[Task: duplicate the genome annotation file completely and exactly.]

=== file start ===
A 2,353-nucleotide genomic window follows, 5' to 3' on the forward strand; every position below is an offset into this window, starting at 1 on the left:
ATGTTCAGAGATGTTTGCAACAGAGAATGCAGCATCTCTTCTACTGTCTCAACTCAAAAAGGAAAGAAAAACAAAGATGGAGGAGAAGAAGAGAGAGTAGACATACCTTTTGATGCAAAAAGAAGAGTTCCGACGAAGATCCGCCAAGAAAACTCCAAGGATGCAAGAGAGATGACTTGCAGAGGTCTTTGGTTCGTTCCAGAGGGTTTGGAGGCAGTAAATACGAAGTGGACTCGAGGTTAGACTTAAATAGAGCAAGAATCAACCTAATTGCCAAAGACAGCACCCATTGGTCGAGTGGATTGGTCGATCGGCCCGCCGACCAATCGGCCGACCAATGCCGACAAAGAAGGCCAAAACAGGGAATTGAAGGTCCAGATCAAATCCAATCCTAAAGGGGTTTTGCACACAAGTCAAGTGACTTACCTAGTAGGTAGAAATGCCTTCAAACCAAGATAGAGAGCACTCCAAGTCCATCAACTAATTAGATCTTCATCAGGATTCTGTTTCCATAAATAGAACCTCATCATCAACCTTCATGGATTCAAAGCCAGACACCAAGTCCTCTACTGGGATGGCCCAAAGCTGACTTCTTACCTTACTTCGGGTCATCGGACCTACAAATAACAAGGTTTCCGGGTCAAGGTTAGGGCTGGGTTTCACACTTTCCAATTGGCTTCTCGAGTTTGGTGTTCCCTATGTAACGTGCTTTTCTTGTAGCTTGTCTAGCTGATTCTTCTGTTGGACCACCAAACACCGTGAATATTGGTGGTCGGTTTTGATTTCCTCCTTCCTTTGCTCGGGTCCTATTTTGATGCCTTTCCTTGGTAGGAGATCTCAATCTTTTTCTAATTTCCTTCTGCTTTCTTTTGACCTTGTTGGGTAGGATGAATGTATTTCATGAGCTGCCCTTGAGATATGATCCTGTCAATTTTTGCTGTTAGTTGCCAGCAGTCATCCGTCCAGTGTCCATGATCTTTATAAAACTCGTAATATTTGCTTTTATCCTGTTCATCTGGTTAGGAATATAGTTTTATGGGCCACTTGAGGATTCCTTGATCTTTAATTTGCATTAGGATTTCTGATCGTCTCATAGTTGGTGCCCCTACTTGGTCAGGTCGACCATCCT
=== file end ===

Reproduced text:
A 2,353-nucleotide genomic window follows, 5' to 3' on the forward strand; every position below is an offset into this window, starting at 1 on the left:
ATGTTCAGAGATGTTTGCAACAGAGAATGCAGCATCTCTTCTACTGTCTCAACTCAAAAAGGAAAGAAAAACAAAGATGGAGGAGAAGAAGAGAGAGTAGACATACCTTTTGATGCAAAAAGAAGAGTTCCGACGAAGATCCGCCAAGAAAACTCCAAGGATGCAAGAGAGATGACTTGCAGAGGTCTTTGGTTCGTTCCAGAGGGTTTGGAGGCAGTAAATACGAAGTGGACTCGAGGTTAGACTTAAATAGAGCAAGAATCAACCTAATTGCCAAAGACAGCACCCATTGGTCGAGTGGATTGGTCGATCGGCCCGCCGACCAATCGGCCGACCAATGCCGACAAAGAAGGCCAAAACAGGGAATTGAAGGTCCAGATCAAATCCAATCCTAAAGGGGTTTTGCACACAAGTCAAGTGACTTACCTAGTAGGTAGAAATGCCTTCAAACCAAGATAGAGAGCACTCCAAGTCCATCAACTAATTAGATCTTCATCAGGATTCTGTTTCCATAAATAGAACCTCATCATCAACCTTCATGGATTCAAAGCCAGACACCAAGTCCTCTACTGGGATGGCCCAAAGCTGACTTCTTACCTTACTTCGGGTCATCGGACCTACAAATAACAAGGTTTCCGGGTCAAGGTTAGGGCTGGGTTTCACACTTTCCAATTGGCTTCTCGAGTTTGGTGTTCCCTATGTAACGTGCTTTTCTTGTAGCTTGTCTAGCTGATTCTTCTGTTGGACCACCAAACACCGTGAATATTGGTGGTCGGTTTTGATTTCCTCCTTCCTTTGCTCGGGTCCTATTTTGATGCCTTTCCTTGGTAGGAGATCTCAATCTTTTTCTAATTTCCTTCTGCTTTCTTTTGACCTTGTTGGGTAGGATGAATGTATTTCATGAGCTGCCCTTGAGATATGATCCTGTCAATTTTTGCTGTTAGTTGCCAGCAGTCATCCGTCCAGTGTCCATGATCTTTATAAAACTCGTAATATTTGCTTTTATCCTGTTCATCTGGTTAGGAATATAGTTTTATGGGCCACTTGAGGATTCCTTGATCTTTAATTTGCATTAGGATTTCTGATCGTCTCATAGTTGGTGCCCCTACTTGGTCAGGTCGACCATCCT